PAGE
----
The key word here is “limiting.” Most people will not be surprised to know that the FBI, like other law enforcement agencies, is authorized to use deadly force. FBI Special Agents – so named because of the “special” arrest powers that were granted to them in the early part of the twentieth century shortly after J. Edgar Hoover created the agency – are trained in the Justice Department’s deadly force policy almost daily while at the FBI Academy in Quantico. In fact, most newly-minted agents will be able to recite the first portion of the policy by heart: “[The FBI] may use deadly force only when necessary, that is, when the officer believes that the subject of such force poses an imminent danger of death or serious physical injury to the officer or another person.”

The policy then clarifies restrictions on the conditions under which the broader justification will apply, to wit:

A. Deadly force may not be used solely to prevent the escape of a fleeing suspect.

B. Firearms may not be discharged solely to disable moving vehicles. Specifically, firearms may not be discharged at a moving vehicle unless: (1) a person in the vehicle is threatening the officer or another person with deadly force by means other than the vehicle; or (2) the vehicle is operated in a manner that threatens to cause death or serious physical injury to the officer or others, and no other objectively reasonable means of defense appear to exist, which includes moving out of the path of the vehicle. Firearms may not be discharged from a moving vehicle except in exigent circumstances. In these situations, an officer must have an articulable reason for this use of deadly force.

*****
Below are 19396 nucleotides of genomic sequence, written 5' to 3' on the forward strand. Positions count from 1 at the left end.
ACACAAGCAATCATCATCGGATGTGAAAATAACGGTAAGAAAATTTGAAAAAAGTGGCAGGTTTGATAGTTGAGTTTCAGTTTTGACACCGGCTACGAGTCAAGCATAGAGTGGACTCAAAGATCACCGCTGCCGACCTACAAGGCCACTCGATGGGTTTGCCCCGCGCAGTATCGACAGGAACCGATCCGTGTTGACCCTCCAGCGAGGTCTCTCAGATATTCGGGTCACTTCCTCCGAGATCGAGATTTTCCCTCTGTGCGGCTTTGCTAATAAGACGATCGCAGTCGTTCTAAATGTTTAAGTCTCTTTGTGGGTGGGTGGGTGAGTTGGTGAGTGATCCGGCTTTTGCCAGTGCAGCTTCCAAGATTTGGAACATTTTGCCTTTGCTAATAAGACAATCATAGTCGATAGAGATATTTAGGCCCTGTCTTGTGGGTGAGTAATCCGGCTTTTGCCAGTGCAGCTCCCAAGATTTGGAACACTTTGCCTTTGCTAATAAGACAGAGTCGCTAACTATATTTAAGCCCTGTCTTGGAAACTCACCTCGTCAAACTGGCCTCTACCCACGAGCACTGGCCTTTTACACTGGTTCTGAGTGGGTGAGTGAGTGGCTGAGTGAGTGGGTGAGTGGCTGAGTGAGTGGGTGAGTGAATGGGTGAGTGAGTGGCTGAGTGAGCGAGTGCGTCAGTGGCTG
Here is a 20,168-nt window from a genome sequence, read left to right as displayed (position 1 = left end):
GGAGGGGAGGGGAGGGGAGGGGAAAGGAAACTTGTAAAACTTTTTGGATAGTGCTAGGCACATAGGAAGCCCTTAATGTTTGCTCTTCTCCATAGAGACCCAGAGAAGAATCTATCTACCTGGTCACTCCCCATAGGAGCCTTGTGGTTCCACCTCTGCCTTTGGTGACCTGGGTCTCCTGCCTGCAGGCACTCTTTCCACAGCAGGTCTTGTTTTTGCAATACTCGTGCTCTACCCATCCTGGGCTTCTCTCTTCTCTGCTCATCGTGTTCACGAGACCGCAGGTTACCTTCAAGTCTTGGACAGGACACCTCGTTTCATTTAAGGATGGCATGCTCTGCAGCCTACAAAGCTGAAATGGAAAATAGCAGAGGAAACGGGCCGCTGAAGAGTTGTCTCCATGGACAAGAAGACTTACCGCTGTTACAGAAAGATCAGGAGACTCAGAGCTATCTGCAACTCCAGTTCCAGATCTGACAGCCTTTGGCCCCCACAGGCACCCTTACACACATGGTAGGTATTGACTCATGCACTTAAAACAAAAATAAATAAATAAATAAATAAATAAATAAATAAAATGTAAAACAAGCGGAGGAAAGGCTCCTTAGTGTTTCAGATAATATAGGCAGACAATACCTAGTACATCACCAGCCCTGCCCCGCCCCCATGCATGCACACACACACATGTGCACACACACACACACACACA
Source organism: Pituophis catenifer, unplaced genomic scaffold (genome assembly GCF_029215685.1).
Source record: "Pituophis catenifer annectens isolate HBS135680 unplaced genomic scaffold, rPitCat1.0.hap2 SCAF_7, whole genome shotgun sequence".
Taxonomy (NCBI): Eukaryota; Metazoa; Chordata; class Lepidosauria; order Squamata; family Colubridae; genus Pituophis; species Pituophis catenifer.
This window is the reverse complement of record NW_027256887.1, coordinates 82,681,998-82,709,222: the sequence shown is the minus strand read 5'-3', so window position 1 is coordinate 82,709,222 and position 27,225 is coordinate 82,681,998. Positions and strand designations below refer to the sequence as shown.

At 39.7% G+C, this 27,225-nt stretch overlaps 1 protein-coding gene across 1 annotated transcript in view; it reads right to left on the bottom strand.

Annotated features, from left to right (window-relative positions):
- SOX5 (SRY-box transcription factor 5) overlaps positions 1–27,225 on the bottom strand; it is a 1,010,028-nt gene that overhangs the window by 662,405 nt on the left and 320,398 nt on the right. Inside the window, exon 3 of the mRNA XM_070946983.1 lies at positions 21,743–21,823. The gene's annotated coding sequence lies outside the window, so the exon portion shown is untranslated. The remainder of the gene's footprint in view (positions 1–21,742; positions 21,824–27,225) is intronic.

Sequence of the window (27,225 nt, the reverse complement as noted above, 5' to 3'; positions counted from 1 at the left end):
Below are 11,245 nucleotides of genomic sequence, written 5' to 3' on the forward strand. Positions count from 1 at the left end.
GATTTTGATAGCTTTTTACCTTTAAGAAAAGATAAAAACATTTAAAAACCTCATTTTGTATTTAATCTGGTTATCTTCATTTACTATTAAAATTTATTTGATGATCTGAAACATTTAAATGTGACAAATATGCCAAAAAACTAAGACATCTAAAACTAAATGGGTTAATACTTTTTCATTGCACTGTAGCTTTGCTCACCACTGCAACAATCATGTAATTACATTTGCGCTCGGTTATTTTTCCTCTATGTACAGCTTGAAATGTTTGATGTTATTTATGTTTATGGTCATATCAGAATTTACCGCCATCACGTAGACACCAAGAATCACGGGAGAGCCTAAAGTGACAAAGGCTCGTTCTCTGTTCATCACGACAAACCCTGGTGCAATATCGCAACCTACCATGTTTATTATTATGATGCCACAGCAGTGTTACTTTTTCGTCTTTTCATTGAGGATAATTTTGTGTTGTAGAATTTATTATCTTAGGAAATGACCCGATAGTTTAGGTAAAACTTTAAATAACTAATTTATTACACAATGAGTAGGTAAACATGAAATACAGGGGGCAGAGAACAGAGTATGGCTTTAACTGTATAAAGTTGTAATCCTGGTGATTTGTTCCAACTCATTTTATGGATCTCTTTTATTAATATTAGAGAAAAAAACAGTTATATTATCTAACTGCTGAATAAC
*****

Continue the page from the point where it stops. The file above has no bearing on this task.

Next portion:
C. If feasible and if to do so would not increase the danger to the officer or others, a verbal warning to submit to the authority of the officer shall be given prior to the use of deadly force.

D. Warning shots are not permitted outside of the prison context.

E. Officers will be trained in alternative methods and tactics for handling resisting subjects, which must be used when the use of deadly force is not authorized by this policy.

F. Deadly force should not be used against persons whose actions are a threat solely to themselves or property unless an individual poses an imminent danger of death or serious physical injury to the officer or others in close proximity.